Glenlochay native woodland

About the site
Carbon Buyers - Why buy from this project?
Landowners - Why get involved in the WCC?
Who is involved?
How we go about it
Wider benefits


Unique ID: 103000000005354
Status:  Verified / Year 5
Project Developer: Pitcastle Estate Management Ltd
Project Location: Glen Lochay, Perthshire
Previous Land Use: Sheep and cattle grazing, and red deer stalking
New woodland area: Gross area 588 ha: Net planted area 522 ha; Open Space 66 ha.
Species Mixture:  Mixed native; including; Silver & Downy Birch (42%), Scots Pine (21%), Oak (16%) and a wide range other native species including Willows, Hawthorn and Juniper.
Woodland Management: Minimum intervention
Estimated Sequestration: Total 209,358 tCO2e over 100 years, of which 177,954 tCO2e is for sale, 31,404 tCO2e will go to the WCC Buffer.
Start Date: Planted Sept 2010 – Nov 2014.

About the site

Glen Lochay is located to the west of Killin in Perthshire.  It is likely to have been forested in the past, but was cleared to enable sheep farming, and contains the remains of numerous sheilings from past habitation.  Prior to the woodland creation project taking place, Glen Lochay estate was managed as a traditional upland hill farm with both sheep and cattle grazing. 

Glenlochay Landscape4 350

Glen Lochay prior to planting.  Picture:  Pitcastle Estate Management Ltd.

Carbon Buyers - Why buy from this project?

The Forest of Mamlorn project in Glenlochay is a landscape scale project to establish a mosaic of permanent native forest covering over half of the valley in the upper catchment of the river Lochay, a tributary of the river Tay. Opportunities to create such a large coordinated area of new native woodland are rare, and this project has overcome obstacles to regenerate the valley and provide many benefits for recreation, biodiversity, water quality and flood management.

Water Quality and Flood Management:  The project will have beneficial impacts far beyond the immediate and visible. Root action, leaf drop, microbial and insect activity will benefit nutrient and mineral retention which in turn will prevent damaging run-off, improving water quality.  Larger volumes of water will be retained for longer in these upper riverine reaches, helping to mitigate flooding further down the catchment.

Biodiversity:  The design of the woodland shapes and tree species used are driven by the multi-mosaic mix of soil types encountered. This approach gives an extremely organic and natural effect. which has also created over 400km of woodland edge habitat along with dense woodland and open glades within the wooded areas.  In mid to long term this will allow for expansion and consolidation of a wide range of native and endangered species back into the remote glen, underpin the survival of our eagles and provide potential release sites for the Scottish wildcat.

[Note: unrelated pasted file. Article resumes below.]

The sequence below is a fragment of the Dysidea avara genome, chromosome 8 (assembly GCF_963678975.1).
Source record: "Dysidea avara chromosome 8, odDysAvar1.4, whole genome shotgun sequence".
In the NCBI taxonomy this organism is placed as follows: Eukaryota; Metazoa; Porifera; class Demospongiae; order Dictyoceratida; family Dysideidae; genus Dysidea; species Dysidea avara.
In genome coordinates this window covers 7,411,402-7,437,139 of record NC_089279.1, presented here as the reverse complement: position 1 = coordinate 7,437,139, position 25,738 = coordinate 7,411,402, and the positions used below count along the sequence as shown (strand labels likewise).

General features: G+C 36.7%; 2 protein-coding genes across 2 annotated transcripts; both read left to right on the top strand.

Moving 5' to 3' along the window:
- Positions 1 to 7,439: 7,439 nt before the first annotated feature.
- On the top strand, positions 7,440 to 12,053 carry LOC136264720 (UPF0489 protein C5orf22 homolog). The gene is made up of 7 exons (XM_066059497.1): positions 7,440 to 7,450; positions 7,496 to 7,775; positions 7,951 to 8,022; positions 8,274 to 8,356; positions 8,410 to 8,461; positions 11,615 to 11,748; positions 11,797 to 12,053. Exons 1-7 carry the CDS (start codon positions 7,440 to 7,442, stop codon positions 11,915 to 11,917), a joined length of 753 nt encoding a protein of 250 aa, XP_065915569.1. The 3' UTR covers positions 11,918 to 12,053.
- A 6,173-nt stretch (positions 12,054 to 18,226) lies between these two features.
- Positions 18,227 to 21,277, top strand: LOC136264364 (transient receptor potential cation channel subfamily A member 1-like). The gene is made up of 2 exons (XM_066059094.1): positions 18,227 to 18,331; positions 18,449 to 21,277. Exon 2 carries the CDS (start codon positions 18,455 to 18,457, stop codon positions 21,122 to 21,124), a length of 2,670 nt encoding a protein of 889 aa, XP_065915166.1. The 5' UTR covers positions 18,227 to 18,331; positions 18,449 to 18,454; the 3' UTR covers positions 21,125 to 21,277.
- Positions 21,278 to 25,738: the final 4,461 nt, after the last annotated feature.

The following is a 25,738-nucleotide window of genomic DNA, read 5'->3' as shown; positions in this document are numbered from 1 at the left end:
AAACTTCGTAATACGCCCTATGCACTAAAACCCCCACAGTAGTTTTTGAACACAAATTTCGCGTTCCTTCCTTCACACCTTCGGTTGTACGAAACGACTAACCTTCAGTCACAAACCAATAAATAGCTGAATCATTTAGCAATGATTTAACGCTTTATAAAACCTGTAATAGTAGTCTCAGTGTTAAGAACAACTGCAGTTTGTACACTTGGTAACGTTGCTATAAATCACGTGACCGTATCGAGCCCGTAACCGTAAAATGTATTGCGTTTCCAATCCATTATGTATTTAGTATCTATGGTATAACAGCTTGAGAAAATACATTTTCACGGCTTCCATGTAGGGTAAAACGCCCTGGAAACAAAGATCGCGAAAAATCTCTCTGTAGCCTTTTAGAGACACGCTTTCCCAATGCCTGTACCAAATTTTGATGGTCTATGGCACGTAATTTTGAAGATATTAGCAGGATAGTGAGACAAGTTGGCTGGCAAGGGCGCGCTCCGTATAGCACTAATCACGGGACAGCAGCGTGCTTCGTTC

Longer term it may be possible to translocate larger species such as European bison or  elk and wild sheep to the forests in the glen, completing the establishing eco-systems.

Recreation:  We are fortunate in that the existing tracks form a circuit that allows people to experience the woodlands from within, along the riverside as well as from 400m above, where the forest shapes are designed to frame the wider landscape.

Landowners - Why get involved in the WCC?

Donnie Broad, General Manager at Pitcastle Estate says:  "In establishing this permanent, linked forest habitat we realised that revenue from formerly extensively farmed ground would be given up for a term well beyond any grant support and indeed individual’s lifetime and that to secure this forest in the landscape for the long term, there had to be an additional benefit derived, beyond just the increased capital value to the property and the shelter provided for farmed stock and wild game".

"The potential for extra income via the selling of carbon units under the WCC scheme offered exactly this, while dovetailing nicely with the owner’s ethos of re-generation and conservation. This income source makes the difference between the whole project being a cash neutral exercise and a cash positive one. This in turn allows for more inward investment to undertake further projects to augment the traditional income streams associated with these upland estates".